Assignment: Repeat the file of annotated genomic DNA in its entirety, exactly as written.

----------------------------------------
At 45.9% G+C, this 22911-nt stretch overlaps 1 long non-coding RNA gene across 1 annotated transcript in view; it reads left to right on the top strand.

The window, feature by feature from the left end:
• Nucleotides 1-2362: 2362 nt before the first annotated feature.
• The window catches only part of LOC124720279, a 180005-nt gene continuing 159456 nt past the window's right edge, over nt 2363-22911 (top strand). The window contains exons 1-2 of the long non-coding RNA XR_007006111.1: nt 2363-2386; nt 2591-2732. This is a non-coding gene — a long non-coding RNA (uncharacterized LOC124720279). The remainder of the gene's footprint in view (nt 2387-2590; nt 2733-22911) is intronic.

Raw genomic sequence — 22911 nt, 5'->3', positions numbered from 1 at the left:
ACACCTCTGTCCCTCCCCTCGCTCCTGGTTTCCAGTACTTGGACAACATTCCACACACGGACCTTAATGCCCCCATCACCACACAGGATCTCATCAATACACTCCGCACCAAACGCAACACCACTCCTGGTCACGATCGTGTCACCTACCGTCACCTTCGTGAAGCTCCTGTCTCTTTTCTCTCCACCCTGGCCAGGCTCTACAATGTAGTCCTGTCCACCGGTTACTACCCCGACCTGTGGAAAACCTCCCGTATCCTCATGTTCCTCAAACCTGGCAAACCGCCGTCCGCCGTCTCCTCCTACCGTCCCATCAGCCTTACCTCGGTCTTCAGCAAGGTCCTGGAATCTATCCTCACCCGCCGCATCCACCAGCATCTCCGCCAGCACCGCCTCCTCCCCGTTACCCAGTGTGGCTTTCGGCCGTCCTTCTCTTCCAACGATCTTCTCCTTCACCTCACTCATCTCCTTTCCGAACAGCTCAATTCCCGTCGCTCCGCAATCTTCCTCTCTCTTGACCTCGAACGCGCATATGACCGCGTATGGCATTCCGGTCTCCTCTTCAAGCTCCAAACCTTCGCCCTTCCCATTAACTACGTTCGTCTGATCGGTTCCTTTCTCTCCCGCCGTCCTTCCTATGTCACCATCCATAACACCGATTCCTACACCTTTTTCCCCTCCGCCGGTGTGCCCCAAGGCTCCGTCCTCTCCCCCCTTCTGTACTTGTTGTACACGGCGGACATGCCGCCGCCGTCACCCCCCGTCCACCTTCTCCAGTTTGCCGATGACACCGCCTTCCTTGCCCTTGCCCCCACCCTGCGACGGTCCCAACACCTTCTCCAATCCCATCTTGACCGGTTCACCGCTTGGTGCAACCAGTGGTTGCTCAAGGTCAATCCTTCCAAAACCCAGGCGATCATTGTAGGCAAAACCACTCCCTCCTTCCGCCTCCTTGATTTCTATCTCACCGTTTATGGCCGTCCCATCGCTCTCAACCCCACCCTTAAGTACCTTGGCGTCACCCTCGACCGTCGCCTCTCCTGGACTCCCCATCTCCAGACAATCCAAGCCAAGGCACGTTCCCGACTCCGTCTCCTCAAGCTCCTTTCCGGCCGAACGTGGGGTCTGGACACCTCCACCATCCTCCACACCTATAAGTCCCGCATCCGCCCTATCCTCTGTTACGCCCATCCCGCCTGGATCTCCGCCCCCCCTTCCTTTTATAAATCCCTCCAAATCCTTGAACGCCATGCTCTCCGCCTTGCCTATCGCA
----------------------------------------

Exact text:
At 45.9% G+C, this 22911-nt stretch overlaps 1 long non-coding RNA gene across 1 annotated transcript in view; it reads left to right on the top strand.

The window, feature by feature from the left end:
• Nucleotides 1-2362: 2362 nt before the first annotated feature.
• The window catches only part of LOC124720279, a 180005-nt gene continuing 159456 nt past the window's right edge, over nt 2363-22911 (top strand). The window contains exons 1-2 of the long non-coding RNA XR_007006111.1: nt 2363-2386; nt 2591-2732. This is a non-coding gene — a long non-coding RNA (uncharacterized LOC124720279). The remainder of the gene's footprint in view (nt 2387-2590; nt 2733-22911) is intronic.

Raw genomic sequence — 22911 nt, 5'->3', positions numbered from 1 at the left:
ACACCTCTGTCCCTCCCCTCGCTCCTGGTTTCCAGTACTTGGACAACATTCCACACACGGACCTTAATGCCCCCATCACCACACAGGATCTCATCAATACACTCCGCACCAAACGCAACACCACTCCTGGTCACGATCGTGTCACCTACCGTCACCTTCGTGAAGCTCCTGTCTCTTTTCTCTCCACCCTGGCCAGGCTCTACAATGTAGTCCTGTCCACCGGTTACTACCCCGACCTGTGGAAAACCTCCCGTATCCTCATGTTCCTCAAACCTGGCAAACCGCCGTCCGCCGTCTCCTCCTACCGTCCCATCAGCCTTACCTCGGTCTTCAGCAAGGTCCTGGAATCTATCCTCACCCGCCGCATCCACCAGCATCTCCGCCAGCACCGCCTCCTCCCCGTTACCCAGTGTGGCTTTCGGCCGTCCTTCTCTTCCAACGATCTTCTCCTTCACCTCACTCATCTCCTTTCCGAACAGCTCAATTCCCGTCGCTCCGCAATCTTCCTCTCTCTTGACCTCGAACGCGCATATGACCGCGTATGGCATTCCGGTCTCCTCTTCAAGCTCCAAACCTTCGCCCTTCCCATTAACTACGTTCGTCTGATCGGTTCCTTTCTCTCCCGCCGTCCTTCCTATGTCACCATCCATAACACCGATTCCTACACCTTTTTCCCCTCCGCCGGTGTGCCCCAAGGCTCCGTCCTCTCCCCCCTTCTGTACTTGTTGTACACGGCGGACATGCCGCCGCCGTCACCCCCCGTCCACCTTCTCCAGTTTGCCGATGACACCGCCTTCCTTGCCCTTGCCCCCACCCTGCGACGGTCCCAACACCTTCTCCAATCCCATCTTGACCGGTTCACCGCTTGGTGCAACCAGTGGTTGCTCAAGGTCAATCCTTCCAAAACCCAGGCGATCATTGTAGGCAAAACCACTCCCTCCTTCCGCCTCCTTGATTTCTATCTCACCGTTTATGGCCGTCCCATCGCTCTCAACCCCACCCTTAAGTACCTTGGCGTCACCCTCGACCGTCGCCTCTCCTGGACTCCCCATCTCCAGACAATCCAAGCCAAGGCACGTTCCCGACTCCGTCTCCTCAAGCTCCTTTCCGGCCGAACGTGGGGTCTGGACACCTCCACCATCCTCCACACCTATAAGTCCCGCATCCGCCCTATCCTCTGTTACGCCCATCCCGCCTGGATCTCCGCCCCCCCTTCCTTTTATAAATCCCTCCAAATCCTTGAACGCCATGCTCTCCGCCTTGCCTATCGCA